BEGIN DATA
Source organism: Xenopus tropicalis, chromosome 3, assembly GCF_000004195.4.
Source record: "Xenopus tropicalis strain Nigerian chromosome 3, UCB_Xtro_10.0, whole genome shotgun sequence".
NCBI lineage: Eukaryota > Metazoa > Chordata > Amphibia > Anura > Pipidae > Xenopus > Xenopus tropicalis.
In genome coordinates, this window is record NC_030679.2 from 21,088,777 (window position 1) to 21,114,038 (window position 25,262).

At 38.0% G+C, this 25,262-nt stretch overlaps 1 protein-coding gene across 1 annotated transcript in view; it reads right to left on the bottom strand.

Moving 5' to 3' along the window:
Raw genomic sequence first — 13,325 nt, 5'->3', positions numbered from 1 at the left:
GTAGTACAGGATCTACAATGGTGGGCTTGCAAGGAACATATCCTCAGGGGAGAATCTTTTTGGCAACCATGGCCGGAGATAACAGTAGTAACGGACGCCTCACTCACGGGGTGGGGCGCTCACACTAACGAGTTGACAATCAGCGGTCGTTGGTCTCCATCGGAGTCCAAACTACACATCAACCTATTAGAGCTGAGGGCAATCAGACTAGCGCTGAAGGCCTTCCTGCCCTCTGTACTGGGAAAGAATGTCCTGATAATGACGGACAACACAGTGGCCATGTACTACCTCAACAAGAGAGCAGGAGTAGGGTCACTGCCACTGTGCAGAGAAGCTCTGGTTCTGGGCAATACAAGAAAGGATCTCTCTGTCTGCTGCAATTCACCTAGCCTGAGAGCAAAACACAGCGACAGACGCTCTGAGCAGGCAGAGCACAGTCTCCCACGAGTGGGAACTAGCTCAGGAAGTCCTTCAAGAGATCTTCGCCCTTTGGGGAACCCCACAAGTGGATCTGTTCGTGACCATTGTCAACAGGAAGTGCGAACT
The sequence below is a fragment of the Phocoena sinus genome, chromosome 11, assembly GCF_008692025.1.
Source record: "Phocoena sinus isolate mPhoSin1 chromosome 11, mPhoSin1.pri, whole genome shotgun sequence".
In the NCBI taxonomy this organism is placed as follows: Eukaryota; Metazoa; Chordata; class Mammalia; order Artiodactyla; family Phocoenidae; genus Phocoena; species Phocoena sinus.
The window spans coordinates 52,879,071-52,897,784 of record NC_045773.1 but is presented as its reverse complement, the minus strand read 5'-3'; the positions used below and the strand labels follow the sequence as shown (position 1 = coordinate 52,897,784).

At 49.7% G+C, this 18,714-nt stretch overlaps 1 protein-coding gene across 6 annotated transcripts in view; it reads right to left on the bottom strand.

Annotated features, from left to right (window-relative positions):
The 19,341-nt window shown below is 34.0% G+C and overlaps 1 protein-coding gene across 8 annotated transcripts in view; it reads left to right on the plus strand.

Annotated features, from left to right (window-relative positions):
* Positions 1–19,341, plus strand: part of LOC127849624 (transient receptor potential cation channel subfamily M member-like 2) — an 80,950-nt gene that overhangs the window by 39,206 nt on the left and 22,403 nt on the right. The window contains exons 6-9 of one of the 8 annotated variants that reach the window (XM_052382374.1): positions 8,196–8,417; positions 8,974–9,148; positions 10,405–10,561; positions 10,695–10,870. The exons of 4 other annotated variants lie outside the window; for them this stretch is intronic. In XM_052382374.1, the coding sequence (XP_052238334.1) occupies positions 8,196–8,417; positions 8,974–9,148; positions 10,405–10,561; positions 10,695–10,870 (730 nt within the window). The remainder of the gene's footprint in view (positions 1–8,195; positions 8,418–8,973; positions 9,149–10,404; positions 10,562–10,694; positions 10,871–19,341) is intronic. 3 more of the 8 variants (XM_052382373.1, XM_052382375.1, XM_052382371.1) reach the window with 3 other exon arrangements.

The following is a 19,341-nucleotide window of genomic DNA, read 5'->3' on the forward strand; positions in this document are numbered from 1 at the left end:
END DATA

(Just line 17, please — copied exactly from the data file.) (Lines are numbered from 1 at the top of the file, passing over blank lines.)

* Positions 1–19,341, plus strand: part of LOC127849624 (transient receptor potential cation channel subfamily M member-like 2) — an 80,950-nt gene that overhangs the window by 39,206 nt on the left and 22,403 nt on the right. The window contains exons 6-9 of one of the 8 annotated variants that reach the window (XM_052382374.1): positions 8,196–8,417; positions 8,974–9,148; positions 10,405–10,561; positions 10,695–10,870. The exons of 4 other annotated variants lie outside the window; for them this stretch is intronic. In XM_052382374.1, the coding sequence (XP_052238334.1) occupies positions 8,196–8,417; positions 8,974–9,148; positions 10,405–10,561; positions 10,695–10,870 (730 nt within the window). The remainder of the gene's footprint in view (positions 1–8,195; positions 8,418–8,973; positions 9,149–10,404; positions 10,562–10,694; positions 10,871–19,341) is intronic. 3 more of the 8 variants (XM_052382373.1, XM_052382375.1, XM_052382371.1) reach the window with 3 other exon arrangements.